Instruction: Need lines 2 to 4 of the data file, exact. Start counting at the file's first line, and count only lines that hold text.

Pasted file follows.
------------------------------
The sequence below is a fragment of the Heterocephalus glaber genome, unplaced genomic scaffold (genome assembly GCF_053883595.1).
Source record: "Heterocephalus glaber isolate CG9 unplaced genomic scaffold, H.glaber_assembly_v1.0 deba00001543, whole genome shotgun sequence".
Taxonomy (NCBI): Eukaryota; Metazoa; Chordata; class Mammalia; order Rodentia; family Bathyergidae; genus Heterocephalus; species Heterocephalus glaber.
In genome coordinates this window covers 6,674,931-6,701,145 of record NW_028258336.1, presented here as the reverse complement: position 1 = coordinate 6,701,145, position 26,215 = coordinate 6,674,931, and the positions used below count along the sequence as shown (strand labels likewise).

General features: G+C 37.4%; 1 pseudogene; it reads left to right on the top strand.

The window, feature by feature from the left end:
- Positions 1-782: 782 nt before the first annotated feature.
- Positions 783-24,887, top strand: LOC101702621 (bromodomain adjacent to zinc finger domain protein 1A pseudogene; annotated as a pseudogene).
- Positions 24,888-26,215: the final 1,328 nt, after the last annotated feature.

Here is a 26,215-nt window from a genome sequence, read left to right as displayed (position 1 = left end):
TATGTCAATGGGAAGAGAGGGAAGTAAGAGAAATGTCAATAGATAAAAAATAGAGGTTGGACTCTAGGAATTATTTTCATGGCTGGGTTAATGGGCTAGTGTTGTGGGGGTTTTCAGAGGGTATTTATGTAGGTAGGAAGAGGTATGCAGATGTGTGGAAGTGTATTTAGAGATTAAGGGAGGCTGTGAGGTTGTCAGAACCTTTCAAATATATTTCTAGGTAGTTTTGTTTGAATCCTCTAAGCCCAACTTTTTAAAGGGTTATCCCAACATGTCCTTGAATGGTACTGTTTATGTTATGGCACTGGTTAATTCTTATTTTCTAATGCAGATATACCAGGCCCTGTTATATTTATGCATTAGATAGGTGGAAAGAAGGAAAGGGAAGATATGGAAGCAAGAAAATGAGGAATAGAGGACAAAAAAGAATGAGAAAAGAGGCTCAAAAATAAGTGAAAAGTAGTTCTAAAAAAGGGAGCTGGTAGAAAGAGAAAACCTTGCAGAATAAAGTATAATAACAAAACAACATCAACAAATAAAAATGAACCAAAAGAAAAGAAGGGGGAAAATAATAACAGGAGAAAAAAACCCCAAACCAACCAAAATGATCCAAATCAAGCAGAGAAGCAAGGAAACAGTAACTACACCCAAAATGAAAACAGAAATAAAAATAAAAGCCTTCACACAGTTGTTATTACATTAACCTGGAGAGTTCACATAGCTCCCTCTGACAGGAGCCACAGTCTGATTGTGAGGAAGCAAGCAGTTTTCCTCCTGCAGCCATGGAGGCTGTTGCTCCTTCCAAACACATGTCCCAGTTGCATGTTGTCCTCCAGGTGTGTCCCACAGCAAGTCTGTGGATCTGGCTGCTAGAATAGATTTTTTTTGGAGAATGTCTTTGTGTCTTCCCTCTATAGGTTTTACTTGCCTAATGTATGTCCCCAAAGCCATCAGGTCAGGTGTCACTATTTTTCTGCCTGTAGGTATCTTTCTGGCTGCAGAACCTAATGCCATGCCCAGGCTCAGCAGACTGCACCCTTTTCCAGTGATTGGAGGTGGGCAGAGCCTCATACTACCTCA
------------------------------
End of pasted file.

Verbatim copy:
Source record: "Heterocephalus glaber isolate CG9 unplaced genomic scaffold, H.glaber_assembly_v1.0 deba00001543, whole genome shotgun sequence".
Taxonomy (NCBI): Eukaryota; Metazoa; Chordata; class Mammalia; order Rodentia; family Bathyergidae; genus Heterocephalus; species Heterocephalus glaber.
In genome coordinates this window covers 6,674,931-6,701,145 of record NW_028258336.1, presented here as the reverse complement: position 1 = coordinate 6,701,145, position 26,215 = coordinate 6,674,931, and the positions used below count along the sequence as shown (strand labels likewise).